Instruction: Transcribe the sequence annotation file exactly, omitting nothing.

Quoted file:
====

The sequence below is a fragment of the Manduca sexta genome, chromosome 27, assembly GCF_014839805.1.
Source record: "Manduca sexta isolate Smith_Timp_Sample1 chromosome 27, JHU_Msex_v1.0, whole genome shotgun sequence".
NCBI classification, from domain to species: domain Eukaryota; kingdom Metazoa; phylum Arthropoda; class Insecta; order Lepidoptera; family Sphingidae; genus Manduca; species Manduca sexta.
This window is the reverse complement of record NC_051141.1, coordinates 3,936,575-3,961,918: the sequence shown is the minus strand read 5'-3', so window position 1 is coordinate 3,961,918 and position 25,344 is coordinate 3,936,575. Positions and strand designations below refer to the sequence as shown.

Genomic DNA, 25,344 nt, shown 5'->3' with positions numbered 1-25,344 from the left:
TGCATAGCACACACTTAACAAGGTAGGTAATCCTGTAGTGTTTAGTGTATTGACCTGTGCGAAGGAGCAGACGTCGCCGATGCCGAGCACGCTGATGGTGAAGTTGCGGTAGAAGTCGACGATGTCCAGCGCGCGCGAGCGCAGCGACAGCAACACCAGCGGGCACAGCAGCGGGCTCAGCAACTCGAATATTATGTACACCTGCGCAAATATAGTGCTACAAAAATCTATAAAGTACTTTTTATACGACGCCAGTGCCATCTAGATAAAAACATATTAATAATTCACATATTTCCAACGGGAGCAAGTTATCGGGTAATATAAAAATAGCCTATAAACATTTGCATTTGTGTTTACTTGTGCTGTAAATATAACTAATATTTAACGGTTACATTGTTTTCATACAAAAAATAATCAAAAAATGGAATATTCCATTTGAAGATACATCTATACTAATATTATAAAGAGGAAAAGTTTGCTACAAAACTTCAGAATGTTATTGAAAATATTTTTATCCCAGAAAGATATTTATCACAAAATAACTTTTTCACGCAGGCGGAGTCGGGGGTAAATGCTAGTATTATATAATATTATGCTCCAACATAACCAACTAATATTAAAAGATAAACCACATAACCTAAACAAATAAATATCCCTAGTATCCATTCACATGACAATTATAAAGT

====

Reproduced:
The sequence below is a fragment of the Manduca sexta genome, chromosome 27, assembly GCF_014839805.1.
Source record: "Manduca sexta isolate Smith_Timp_Sample1 chromosome 27, JHU_Msex_v1.0, whole genome shotgun sequence".
NCBI classification, from domain to species: domain Eukaryota; kingdom Metazoa; phylum Arthropoda; class Insecta; order Lepidoptera; family Sphingidae; genus Manduca; species Manduca sexta.
This window is the reverse complement of record NC_051141.1, coordinates 3,936,575-3,961,918: the sequence shown is the minus strand read 5'-3', so window position 1 is coordinate 3,961,918 and position 25,344 is coordinate 3,936,575. Positions and strand designations below refer to the sequence as shown.

Genomic DNA, 25,344 nt, shown 5'->3' with positions numbered 1-25,344 from the left:
TGCATAGCACACACTTAACAAGGTAGGTAATCCTGTAGTGTTTAGTGTATTGACCTGTGCGAAGGAGCAGACGTCGCCGATGCCGAGCACGCTGATGGTGAAGTTGCGGTAGAAGTCGACGATGTCCAGCGCGCGCGAGCGCAGCGACAGCAACACCAGCGGGCACAGCAGCGGGCTCAGCAACTCGAATATTATGTACACCTGCGCAAATATAGTGCTACAAAAATCTATAAAGTACTTTTTATACGACGCCAGTGCCATCTAGATAAAAACATATTAATAATTCACATATTTCCAACGGGAGCAAGTTATCGGGTAATATAAAAATAGCCTATAAACATTTGCATTTGTGTTTACTTGTGCTGTAAATATAACTAATATTTAACGGTTACATTGTTTTCATACAAAAAATAATCAAAAAATGGAATATTCCATTTGAAGATACATCTATACTAATATTATAAAGAGGAAAAGTTTGCTACAAAACTTCAGAATGTTATTGAAAATATTTTTATCCCAGAAAGATATTTATCACAAAATAACTTTTTCACGCAGGCGGAGTCGGGGGTAAATGCTAGTATTATATAATATTATGCTCCAACATAACCAACTAATATTAAAAGATAAACCACATAACCTAAACAAATAAATATCCCTAGTATCCATTCACATGACAATTATAAAGT